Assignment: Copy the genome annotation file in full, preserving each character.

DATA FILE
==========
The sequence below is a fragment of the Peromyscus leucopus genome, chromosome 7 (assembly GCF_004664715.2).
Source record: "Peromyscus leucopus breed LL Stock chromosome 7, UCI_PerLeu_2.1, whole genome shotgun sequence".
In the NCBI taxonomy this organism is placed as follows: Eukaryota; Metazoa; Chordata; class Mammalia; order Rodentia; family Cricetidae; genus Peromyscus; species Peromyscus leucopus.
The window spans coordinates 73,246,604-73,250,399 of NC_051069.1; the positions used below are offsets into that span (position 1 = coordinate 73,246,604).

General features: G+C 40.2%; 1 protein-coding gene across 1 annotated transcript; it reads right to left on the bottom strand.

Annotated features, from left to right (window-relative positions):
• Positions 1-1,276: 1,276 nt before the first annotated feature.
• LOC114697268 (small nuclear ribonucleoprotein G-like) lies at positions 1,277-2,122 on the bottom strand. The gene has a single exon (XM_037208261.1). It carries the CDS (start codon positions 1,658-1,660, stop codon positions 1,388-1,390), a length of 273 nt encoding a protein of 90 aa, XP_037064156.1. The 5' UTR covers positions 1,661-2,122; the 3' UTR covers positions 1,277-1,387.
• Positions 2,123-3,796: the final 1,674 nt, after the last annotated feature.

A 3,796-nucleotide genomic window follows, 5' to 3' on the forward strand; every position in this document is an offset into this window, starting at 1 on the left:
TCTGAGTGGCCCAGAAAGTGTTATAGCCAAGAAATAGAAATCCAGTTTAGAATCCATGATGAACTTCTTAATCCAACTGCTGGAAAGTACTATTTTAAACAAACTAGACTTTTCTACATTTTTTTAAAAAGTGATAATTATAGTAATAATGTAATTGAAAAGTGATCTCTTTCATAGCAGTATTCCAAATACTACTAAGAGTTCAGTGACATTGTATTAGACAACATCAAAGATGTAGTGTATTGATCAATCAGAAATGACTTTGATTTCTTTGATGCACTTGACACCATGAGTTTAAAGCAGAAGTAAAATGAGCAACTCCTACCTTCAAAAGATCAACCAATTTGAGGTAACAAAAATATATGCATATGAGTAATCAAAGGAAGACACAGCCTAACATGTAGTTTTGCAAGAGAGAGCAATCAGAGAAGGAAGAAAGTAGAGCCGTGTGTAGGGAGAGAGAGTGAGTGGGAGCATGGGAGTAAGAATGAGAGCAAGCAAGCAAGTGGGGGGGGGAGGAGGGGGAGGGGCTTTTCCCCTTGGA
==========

The sequence below is a fragment of the Peromyscus leucopus genome, chromosome 7 (assembly GCF_004664715.2).
Source record: "Peromyscus leucopus breed LL Stock chromosome 7, UCI_PerLeu_2.1, whole genome shotgun sequence".
In the NCBI taxonomy this organism is placed as follows: Eukaryota; Metazoa; Chordata; class Mammalia; order Rodentia; family Cricetidae; genus Peromyscus; species Peromyscus leucopus.
The window spans coordinates 73,246,604-73,250,399 of NC_051069.1; the positions used below are offsets into that span (position 1 = coordinate 73,246,604).

General features: G+C 40.2%; 1 protein-coding gene across 1 annotated transcript; it reads right to left on the bottom strand.

Annotated features, from left to right (window-relative positions):
• Positions 1-1,276: 1,276 nt before the first annotated feature.
• LOC114697268 (small nuclear ribonucleoprotein G-like) lies at positions 1,277-2,122 on the bottom strand. The gene has a single exon (XM_037208261.1). It carries the CDS (start codon positions 1,658-1,660, stop codon positions 1,388-1,390), a length of 273 nt encoding a protein of 90 aa, XP_037064156.1. The 5' UTR covers positions 1,661-2,122; the 3' UTR covers positions 1,277-1,387.
• Positions 2,123-3,796: the final 1,674 nt, after the last annotated feature.

A 3,796-nucleotide genomic window follows, 5' to 3' on the forward strand; every position in this document is an offset into this window, starting at 1 on the left:
TCTGAGTGGCCCAGAAAGTGTTATAGCCAAGAAATAGAAATCCAGTTTAGAATCCATGATGAACTTCTTAATCCAACTGCTGGAAAGTACTATTTTAAACAAACTAGACTTTTCTACATTTTTTTAAAAAGTGATAATTATAGTAATAATGTAATTGAAAAGTGATCTCTTTCATAGCAGTATTCCAAATACTACTAAGAGTTCAGTGACATTGTATTAGACAACATCAAAGATGTAGTGTATTGATCAATCAGAAATGACTTTGATTTCTTTGATGCACTTGACACCATGAGTTTAAAGCAGAAGTAAAATGAGCAACTCCTACCTTCAAAAGATCAACCAATTTGAGGTAACAAAAATATATGCATATGAGTAATCAAAGGAAGACACAGCCTAACATGTAGTTTTGCAAGAGAGAGCAATCAGAGAAGGAAGAAAGTAGAGCCGTGTGTAGGGAGAGAGAGTGAGTGGGAGCATGGGAGTAAGAATGAGAGCAAGCAAGCAAGTGGGGGGGGGAGGAGGGGGAGGGGCTTTTCCCCTTGGA